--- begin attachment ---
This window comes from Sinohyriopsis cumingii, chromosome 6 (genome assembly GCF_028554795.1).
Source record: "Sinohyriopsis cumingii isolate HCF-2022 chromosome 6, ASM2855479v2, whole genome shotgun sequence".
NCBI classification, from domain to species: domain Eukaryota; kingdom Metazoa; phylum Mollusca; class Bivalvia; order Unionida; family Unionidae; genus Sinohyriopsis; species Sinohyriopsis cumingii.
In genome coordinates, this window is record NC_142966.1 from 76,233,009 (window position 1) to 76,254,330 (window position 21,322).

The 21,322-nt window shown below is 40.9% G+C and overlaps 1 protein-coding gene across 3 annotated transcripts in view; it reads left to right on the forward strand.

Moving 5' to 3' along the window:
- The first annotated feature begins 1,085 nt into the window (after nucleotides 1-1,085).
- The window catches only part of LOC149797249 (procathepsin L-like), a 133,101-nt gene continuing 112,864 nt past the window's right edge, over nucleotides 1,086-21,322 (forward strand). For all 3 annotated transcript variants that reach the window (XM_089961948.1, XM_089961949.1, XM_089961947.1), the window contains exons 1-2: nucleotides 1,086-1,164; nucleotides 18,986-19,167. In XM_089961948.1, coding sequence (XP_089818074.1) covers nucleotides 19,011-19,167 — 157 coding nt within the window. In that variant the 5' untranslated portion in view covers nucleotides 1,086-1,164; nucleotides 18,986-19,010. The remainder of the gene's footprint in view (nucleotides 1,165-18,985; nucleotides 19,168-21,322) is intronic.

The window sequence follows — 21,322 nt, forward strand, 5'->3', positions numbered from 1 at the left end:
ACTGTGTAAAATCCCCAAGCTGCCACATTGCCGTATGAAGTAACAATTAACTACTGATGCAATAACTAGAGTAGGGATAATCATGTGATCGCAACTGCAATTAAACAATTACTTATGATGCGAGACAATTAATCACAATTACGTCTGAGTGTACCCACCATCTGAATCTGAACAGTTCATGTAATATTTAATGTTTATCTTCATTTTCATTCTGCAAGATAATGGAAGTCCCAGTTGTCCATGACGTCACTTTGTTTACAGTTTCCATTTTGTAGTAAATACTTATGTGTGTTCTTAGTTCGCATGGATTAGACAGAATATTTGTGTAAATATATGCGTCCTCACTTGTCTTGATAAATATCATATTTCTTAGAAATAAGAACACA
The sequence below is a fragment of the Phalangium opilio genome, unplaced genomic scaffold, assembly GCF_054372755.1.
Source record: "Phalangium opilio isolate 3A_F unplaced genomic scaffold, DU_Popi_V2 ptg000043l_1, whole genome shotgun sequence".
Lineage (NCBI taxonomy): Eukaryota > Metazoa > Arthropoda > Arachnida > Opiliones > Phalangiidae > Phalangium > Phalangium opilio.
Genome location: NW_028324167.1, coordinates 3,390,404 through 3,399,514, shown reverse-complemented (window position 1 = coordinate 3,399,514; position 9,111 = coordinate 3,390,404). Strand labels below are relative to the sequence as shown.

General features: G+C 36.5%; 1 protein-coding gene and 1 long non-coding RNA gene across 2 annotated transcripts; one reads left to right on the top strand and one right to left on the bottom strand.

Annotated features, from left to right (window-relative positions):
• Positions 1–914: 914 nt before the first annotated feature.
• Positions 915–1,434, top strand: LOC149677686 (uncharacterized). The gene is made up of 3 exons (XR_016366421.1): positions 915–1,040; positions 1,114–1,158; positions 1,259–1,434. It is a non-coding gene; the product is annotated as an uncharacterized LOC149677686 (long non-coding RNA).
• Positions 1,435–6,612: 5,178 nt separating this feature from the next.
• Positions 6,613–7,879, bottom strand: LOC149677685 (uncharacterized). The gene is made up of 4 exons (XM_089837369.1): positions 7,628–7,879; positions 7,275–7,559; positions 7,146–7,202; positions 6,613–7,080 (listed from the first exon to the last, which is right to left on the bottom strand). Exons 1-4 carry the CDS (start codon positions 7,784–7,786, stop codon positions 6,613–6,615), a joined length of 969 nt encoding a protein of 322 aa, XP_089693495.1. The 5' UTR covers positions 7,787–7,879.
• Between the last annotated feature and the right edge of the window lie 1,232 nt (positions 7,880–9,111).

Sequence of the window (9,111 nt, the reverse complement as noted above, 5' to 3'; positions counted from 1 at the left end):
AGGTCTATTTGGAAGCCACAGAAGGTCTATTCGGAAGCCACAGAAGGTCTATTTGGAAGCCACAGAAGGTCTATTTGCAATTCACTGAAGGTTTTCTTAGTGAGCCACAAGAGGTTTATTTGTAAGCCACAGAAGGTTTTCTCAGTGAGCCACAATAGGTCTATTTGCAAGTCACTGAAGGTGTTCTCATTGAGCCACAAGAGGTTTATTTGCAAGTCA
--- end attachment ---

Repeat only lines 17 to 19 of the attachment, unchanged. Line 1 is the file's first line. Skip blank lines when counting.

• Positions 1–914: 914 nt before the first annotated feature.
• Positions 915–1,434, top strand: LOC149677686 (uncharacterized). The gene is made up of 3 exons (XR_016366421.1): positions 915–1,040; positions 1,114–1,158; positions 1,259–1,434. It is a non-coding gene; the product is annotated as an uncharacterized LOC149677686 (long non-coding RNA).
• Positions 1,435–6,612: 5,178 nt separating this feature from the next.